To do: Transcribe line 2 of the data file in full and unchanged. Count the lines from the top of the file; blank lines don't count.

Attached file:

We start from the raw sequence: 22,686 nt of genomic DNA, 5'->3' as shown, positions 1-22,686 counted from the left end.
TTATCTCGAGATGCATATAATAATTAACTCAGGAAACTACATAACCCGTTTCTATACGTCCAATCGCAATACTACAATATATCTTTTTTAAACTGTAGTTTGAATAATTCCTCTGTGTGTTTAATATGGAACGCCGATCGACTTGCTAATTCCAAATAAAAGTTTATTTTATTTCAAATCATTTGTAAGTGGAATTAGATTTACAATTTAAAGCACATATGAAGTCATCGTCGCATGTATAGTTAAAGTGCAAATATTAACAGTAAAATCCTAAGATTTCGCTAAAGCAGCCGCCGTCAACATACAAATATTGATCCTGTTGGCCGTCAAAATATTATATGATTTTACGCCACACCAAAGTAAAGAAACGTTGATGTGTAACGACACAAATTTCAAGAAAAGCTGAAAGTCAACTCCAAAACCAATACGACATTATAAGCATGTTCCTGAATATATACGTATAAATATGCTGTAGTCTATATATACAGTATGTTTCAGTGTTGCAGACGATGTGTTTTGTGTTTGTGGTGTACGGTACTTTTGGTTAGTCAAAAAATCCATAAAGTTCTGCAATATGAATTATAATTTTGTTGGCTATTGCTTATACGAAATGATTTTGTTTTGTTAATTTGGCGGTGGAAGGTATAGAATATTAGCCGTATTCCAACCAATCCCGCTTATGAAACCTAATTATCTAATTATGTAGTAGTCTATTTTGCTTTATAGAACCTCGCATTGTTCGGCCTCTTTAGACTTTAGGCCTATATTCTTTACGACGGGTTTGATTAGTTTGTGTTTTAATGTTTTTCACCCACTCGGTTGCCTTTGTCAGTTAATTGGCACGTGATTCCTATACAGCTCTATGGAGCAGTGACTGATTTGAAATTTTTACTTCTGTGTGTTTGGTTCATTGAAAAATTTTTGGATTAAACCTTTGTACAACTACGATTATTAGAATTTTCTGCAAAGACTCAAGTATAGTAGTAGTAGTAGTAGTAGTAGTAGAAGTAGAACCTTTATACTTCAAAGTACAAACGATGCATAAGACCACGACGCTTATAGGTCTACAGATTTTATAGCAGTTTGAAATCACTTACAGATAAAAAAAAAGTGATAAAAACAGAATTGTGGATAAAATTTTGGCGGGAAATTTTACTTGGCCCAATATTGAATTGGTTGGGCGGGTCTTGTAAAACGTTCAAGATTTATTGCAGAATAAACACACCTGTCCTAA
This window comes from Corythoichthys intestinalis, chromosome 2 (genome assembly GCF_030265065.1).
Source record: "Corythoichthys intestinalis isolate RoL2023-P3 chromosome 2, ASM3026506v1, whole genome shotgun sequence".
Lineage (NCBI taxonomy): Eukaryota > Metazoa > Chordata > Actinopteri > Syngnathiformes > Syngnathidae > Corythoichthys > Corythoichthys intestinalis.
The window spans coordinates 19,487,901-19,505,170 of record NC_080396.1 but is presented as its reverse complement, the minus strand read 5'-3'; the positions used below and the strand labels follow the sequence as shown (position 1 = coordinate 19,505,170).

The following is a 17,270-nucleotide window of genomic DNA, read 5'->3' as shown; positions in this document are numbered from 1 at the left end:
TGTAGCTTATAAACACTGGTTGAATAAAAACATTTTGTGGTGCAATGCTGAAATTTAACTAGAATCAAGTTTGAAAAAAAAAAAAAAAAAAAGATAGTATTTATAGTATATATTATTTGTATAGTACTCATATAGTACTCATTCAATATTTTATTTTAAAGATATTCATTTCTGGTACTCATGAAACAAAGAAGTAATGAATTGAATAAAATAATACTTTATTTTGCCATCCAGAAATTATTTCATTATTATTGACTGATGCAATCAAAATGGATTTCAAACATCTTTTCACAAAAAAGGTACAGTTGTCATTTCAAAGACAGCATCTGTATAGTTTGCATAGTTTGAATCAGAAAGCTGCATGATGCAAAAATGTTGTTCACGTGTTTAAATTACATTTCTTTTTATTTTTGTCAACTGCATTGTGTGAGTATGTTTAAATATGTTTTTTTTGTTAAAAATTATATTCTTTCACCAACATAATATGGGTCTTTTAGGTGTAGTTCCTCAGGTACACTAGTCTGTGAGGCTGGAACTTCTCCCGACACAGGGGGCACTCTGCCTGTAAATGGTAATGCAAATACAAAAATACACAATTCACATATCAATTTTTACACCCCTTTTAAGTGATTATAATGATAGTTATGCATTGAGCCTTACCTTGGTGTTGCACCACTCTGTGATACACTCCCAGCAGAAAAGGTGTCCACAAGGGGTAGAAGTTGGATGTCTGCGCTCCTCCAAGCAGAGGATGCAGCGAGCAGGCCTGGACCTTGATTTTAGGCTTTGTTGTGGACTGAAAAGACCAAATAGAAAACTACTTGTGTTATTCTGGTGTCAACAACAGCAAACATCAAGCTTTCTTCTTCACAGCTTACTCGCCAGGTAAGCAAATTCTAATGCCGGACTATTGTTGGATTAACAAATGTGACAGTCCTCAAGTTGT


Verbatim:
TTATCTCGAGATGCATATAATAATTAACTCAGGAAACTACATAACCCGTTTCTATACGTCCAATCGCAATACTACAATATATCTTTTTTAAACTGTAGTTTGAATAATTCCTCTGTGTGTTTAATATGGAACGCCGATCGACTTGCTAATTCCAAATAAAAGTTTATTTTATTTCAAATCATTTGTAAGTGGAATTAGATTTACAATTTAAAGCACATATGAAGTCATCGTCGCATGTATAGTTAAAGTGCAAATATTAACAGTAAAATCCTAAGATTTCGCTAAAGCAGCCGCCGTCAACATACAAATATTGATCCTGTTGGCCGTCAAAATATTATATGATTTTACGCCACACCAAAGTAAAGAAACGTTGATGTGTAACGACACAAATTTCAAGAAAAGCTGAAAGTCAACTCCAAAACCAATACGACATTATAAGCATGTTCCTGAATATATACGTATAAATATGCTGTAGTCTATATATACAGTATGTTTCAGTGTTGCAGACGATGTGTTTTGTGTTTGTGGTGTACGGTACTTTTGGTTAGTCAAAAAATCCATAAAGTTCTGCAATATGAATTATAATTTTGTTGGCTATTGCTTATACGAAATGATTTTGTTTTGTTAATTTGGCGGTGGAAGGTATAGAATATTAGCCGTATTCCAACCAATCCCGCTTATGAAACCTAATTATCTAATTATGTAGTAGTCTATTTTGCTTTATAGAACCTCGCATTGTTCGGCCTCTTTAGACTTTAGGCCTATATTCTTTACGACGGGTTTGATTAGTTTGTGTTTTAATGTTTTTCACCCACTCGGTTGCCTTTGTCAGTTAATTGGCACGTGATTCCTATACAGCTCTATGGAGCAGTGACTGATTTGAAATTTTTACTTCTGTGTGTTTGGTTCATTGAAAAATTTTTGGATTAAACCTTTGTACAACTACGATTATTAGAATTTTCTGCAAAGACTCAAGTATAGTAGTAGTAGTAGTAGTAGTAGTAGAAGTAGAACCTTTATACTTCAAAGTACAAACGATGCATAAGACCACGACGCTTATAGGTCTACAGATTTTATAGCAGTTTGAAATCACTTACAGATAAAAAAAAAGTGATAAAAACAGAATTGTGGATAAAATTTTGGCGGGAAATTTTACTTGGCCCAATATTGAATTGGTTGGGCGGGTCTTGTAAAACGTTCAAGATTTATTGCAGAATAAACACACCTGTCCTAA